To feed my three comes to around $235 a month, which works out to a little over $78 a horse. Of course, I'm not counting anything extra in there, like bedding, dewormers, or any health/vet costs.
    11-14-2012, 10:20 AM
If you're using smartpak, maybe you could look at finding a supplement that is more "well rounded" to achieve what some of the individual ones are doing.

I switched Whiskey to SmartFlex senior, which gave more benefits and eliminated the need for me to give him the MSM and probiotics since they're included in those pellets. He was good before, but he's like a new man now, and I feel that it saved overall. Check the ingredients, might have the amino acids in there too.

Is Lizzy pretty underweight or a really hard keeper? Between hay, beet pulp, alfalfa pellets and grass pellets, maybe you want to cut one out and experiment? I'm certainly not a nutrition expert so I'm just thinking out lout and curious what others have to say as well.

Whiskey is 18. He is on a round bale in the paddock, and gets one scoop twice a day of Purina Ultium/Sweet feed mix (which includes beet pulp, and he likes the texture of sweet feed blend instead of straight pellets) which runs me $39/month. Then he gets SmartFlex Senior and Cool Calories for supplements at $49/month. He's maintaining a healthy weight.
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    11-14-2012, 10:29 AM
Green Broke
Well I work part time at my barn so when you take that off the board then yes it is around that.

Lizzy is a very hard keeper. She has lost weight in the last two months. I make sure she is blanketed to keep her warm but not to warm, I live 5 minutes away so I check on her quite often. She has more blankets than I have coats. Oh and to add when you take the blanket off on a sunny day she fluffs right back up within an hour.

She can't have grain at all. She is prone to laminitis. Corn oil is cheaper but it also promotes inflammation, which would defeat the purpose of msm.

I forgot about the Smartflex senior, I will look at that. Most of the vitamin mineral supps didn't provide enough Vitamin E by a long shot. The amino acid supp is rather cheap and I think some of the weight she has lost is muscle.

It has been an uphill battle since I got her to get weight on her and keep it there. Really this feed bill isn't nearly as bad as it was this summer when we really ran into problems. I should also add that in August her cbc came back perfect and her teeth are good also, they will be floated during spring shots but have been checked in the last few months.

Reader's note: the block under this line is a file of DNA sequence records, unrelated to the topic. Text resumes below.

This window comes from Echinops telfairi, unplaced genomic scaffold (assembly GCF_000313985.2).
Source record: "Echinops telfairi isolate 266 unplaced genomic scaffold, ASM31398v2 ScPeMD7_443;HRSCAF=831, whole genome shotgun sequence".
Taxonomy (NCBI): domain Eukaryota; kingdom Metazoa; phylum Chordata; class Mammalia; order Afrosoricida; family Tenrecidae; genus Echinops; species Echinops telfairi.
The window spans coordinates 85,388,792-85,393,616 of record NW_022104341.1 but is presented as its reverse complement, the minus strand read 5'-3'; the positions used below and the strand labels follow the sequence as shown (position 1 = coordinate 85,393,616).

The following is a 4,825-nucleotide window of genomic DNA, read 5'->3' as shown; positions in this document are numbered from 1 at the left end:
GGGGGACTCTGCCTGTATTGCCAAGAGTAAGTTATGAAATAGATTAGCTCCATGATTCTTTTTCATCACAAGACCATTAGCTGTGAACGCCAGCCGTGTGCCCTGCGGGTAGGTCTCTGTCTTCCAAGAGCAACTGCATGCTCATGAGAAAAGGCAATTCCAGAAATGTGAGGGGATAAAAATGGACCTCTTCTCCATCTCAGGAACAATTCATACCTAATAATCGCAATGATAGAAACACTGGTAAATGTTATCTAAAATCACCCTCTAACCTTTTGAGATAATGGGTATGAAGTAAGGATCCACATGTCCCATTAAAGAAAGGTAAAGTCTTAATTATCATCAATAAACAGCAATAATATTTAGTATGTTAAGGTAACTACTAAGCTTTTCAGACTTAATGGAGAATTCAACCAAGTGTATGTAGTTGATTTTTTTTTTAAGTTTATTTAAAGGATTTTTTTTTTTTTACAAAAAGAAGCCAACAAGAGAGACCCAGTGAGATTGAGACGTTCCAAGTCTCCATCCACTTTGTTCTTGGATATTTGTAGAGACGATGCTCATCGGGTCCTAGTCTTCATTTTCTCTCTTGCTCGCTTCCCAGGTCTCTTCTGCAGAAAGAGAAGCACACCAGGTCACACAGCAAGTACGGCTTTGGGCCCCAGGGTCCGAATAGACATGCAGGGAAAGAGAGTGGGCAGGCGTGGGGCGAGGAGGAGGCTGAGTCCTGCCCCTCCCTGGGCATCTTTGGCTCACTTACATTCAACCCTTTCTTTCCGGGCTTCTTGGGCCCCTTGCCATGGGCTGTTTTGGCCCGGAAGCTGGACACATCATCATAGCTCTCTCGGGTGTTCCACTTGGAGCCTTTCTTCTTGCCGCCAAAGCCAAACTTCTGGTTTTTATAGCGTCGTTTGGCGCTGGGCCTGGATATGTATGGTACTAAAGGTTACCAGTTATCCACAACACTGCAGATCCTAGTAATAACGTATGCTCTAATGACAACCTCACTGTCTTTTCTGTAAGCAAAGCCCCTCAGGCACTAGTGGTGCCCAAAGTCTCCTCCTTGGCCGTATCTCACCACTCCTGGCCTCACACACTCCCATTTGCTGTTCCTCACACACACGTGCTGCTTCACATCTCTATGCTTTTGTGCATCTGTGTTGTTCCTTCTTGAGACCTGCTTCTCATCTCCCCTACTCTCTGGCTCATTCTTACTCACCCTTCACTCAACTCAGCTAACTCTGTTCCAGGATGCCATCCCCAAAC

I'm just looking for any ways to save money that I might have missed.
    11-14-2012, 12:04 PM
Switching from the SmartVite to a ration balancer might help lower the cost. I know in my area, Empower Balance is ~$.60/lb and Triple Crown 30% Supplement is about $0.80/lb (and you feed ~1 lb/day). Both of those contain the three amino acids in Tri-Amino, so you might be able to cut that out, too.

Nutrena doesn't post their ingredients/NSC online, but I know TC30 is very low NSC at 9.8% even though it's technically not grain free (because it contains wheat middlings).

ETA- Actually, just looked at the Empower Balance site and they do publish their NSC- it's 14%
    11-14-2012, 12:12 PM
Green Broke
Do you need to buy the supplements in Smartpaks? The Smartpaks are convenient but they generally are more costly than buying the same exact thing in a giant tub.

I've done giant tubs of supplements which I stored at home and pre-portioned out the daily needs in little ziplock containers. It's the same work as a Smartpak for the BO (empty ziplock tub, toss tub in box for me to re-use) and while it's more time-consuming for me, it's cheaper.

My BO will feed anything I want but her husband does the feeding quite often and you'd think that being a very highly-educated engineer that he could measure out a few supplements but I've found him completely and utterly lost and confused in the feed room. This way is cheaper and I know my horse is getting the right amounts of everything. If I am changing his grain, I measure everything out in zippy bags so that he is changed over gradually and the person feeding isn't measuring out multiple grains.
    11-14-2012, 12:15 PM
Originally Posted by Delfina    
My BO will feed anything I want but her husband does the feeding quite often and you'd think that being a very highly-educated engineer that he could measure out a few supplements but I've found him completely and utterly lost and confused in the feed room.
Engineers are brilliant when it comes to their chosen field, but many of them are lost when it comes to everyday, common sense things. Ask me how I know this.